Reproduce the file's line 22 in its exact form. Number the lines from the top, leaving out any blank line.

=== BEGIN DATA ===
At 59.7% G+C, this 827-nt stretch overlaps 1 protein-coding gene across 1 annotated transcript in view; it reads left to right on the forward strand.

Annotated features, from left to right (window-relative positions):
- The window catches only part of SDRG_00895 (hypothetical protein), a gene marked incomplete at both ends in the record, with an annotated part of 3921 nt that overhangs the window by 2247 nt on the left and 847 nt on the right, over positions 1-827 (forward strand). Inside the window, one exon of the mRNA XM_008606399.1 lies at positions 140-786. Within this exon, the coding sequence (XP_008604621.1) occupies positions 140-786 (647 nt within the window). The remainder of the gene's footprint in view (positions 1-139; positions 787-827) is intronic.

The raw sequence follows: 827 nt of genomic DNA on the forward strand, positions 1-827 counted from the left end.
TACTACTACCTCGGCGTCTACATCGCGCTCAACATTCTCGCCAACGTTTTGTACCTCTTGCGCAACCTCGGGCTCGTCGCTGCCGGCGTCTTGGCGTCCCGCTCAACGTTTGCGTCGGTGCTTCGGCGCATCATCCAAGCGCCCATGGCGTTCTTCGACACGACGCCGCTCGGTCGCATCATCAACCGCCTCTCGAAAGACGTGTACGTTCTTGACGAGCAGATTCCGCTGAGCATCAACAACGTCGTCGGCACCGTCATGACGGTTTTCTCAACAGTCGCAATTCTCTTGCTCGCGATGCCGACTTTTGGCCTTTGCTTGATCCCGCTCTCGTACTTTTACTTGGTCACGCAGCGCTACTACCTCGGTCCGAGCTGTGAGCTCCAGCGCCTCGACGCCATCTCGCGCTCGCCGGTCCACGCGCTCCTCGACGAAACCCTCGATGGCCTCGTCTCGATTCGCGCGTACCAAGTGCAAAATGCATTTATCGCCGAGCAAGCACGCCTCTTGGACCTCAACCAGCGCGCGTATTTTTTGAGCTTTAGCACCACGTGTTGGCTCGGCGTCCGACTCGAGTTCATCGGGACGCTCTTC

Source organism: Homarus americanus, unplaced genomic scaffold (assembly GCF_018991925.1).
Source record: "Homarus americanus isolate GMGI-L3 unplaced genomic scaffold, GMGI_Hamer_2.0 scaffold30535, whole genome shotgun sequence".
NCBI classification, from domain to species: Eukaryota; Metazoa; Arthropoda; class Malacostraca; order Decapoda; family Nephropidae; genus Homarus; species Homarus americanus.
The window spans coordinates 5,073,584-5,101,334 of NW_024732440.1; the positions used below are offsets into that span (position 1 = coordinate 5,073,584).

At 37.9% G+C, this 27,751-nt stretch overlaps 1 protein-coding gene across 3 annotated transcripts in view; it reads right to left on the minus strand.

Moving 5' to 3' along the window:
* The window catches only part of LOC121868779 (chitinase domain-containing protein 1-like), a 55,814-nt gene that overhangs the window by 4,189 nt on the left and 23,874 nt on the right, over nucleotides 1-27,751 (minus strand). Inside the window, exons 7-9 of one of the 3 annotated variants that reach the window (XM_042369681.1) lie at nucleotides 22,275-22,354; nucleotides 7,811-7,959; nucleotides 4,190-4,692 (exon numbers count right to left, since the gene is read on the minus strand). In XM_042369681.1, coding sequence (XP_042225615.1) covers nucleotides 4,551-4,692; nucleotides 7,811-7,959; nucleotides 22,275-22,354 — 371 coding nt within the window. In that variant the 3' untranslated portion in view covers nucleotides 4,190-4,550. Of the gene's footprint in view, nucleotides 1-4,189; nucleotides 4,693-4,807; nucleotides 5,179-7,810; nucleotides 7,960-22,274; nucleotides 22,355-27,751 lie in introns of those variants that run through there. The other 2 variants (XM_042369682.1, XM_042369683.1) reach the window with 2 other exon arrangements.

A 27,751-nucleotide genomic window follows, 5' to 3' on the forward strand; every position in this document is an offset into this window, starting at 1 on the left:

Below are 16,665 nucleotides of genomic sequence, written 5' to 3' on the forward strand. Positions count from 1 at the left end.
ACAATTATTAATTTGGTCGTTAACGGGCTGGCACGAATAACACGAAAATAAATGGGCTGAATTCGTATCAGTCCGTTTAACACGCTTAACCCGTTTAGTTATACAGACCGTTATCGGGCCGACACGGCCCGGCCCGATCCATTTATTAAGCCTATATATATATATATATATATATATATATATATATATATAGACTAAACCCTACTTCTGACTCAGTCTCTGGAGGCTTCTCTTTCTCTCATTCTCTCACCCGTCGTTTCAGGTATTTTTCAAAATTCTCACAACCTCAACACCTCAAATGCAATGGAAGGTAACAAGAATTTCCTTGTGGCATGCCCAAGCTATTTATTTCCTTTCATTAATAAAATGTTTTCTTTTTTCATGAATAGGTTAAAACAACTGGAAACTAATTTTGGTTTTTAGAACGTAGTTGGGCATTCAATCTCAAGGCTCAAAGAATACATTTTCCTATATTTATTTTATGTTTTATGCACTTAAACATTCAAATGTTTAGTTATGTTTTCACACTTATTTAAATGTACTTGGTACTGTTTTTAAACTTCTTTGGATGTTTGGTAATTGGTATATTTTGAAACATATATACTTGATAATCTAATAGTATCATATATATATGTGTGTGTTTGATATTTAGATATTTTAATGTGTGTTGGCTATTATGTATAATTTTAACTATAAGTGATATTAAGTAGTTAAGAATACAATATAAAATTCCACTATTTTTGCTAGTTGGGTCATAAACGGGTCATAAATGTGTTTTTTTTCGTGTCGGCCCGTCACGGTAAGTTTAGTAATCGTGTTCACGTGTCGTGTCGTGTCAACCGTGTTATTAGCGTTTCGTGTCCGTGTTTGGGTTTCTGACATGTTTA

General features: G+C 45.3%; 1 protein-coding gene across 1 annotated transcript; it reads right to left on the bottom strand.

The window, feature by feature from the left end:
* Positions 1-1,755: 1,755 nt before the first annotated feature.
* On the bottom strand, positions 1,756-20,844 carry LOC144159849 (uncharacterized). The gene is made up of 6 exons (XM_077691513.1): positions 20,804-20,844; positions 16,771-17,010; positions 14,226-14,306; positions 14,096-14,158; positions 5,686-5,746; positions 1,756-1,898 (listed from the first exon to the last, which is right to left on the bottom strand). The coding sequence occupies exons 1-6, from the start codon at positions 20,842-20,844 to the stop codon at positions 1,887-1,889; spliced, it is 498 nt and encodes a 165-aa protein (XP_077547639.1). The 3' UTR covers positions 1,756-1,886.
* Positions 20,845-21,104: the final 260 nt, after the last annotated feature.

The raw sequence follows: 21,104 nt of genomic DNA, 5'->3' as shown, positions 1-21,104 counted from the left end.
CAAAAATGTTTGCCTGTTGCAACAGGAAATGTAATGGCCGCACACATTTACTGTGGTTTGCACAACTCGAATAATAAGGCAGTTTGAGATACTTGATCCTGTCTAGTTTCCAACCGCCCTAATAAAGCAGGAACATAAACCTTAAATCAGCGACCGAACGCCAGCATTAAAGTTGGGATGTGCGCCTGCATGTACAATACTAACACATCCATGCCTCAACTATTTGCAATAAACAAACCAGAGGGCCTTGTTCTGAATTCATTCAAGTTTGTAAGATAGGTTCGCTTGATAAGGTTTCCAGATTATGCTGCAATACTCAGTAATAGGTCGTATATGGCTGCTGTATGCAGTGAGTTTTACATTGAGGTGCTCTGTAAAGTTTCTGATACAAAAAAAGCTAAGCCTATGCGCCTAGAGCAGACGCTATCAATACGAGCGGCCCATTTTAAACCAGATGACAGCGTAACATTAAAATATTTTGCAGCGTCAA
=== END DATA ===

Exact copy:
CAAAAATGTTTGCCTGTTGCAACAGGAAATGTAATGGCCGCACACATTTACTGTGGTTTGCACAACTCGAATAATAAGGCAGTTTGAGATACTTGATCCTGTCTAGTTTCCAACCGCCCTAATAAAGCAGGAACATAAACCTTAAATCAGCGACCGAACGCCAGCATTAAAGTTGGGATGTGCGCCTGCATGTACAATACTAACACATCCATGCCTCAACTATTTGCAATAAACAAACCAGAGGGCCTTGTTCTGAATTCATTCAAGTTTGTAAGATAGGTTCGCTTGATAAGGTTTCCAGATTATGCTGCAATACTCAGTAATAGGTCGTATATGGCTGCTGTATGCAGTGAGTTTTACATTGAGGTGCTCTGTAAAGTTTCTGATACAAAAAAAGCTAAGCCTATGCGCCTAGAGCAGACGCTATCAATACGAGCGGCCCATTTTAAACCAGATGACAGCGTAACATTAAAATATTTTGCAGCGTCAA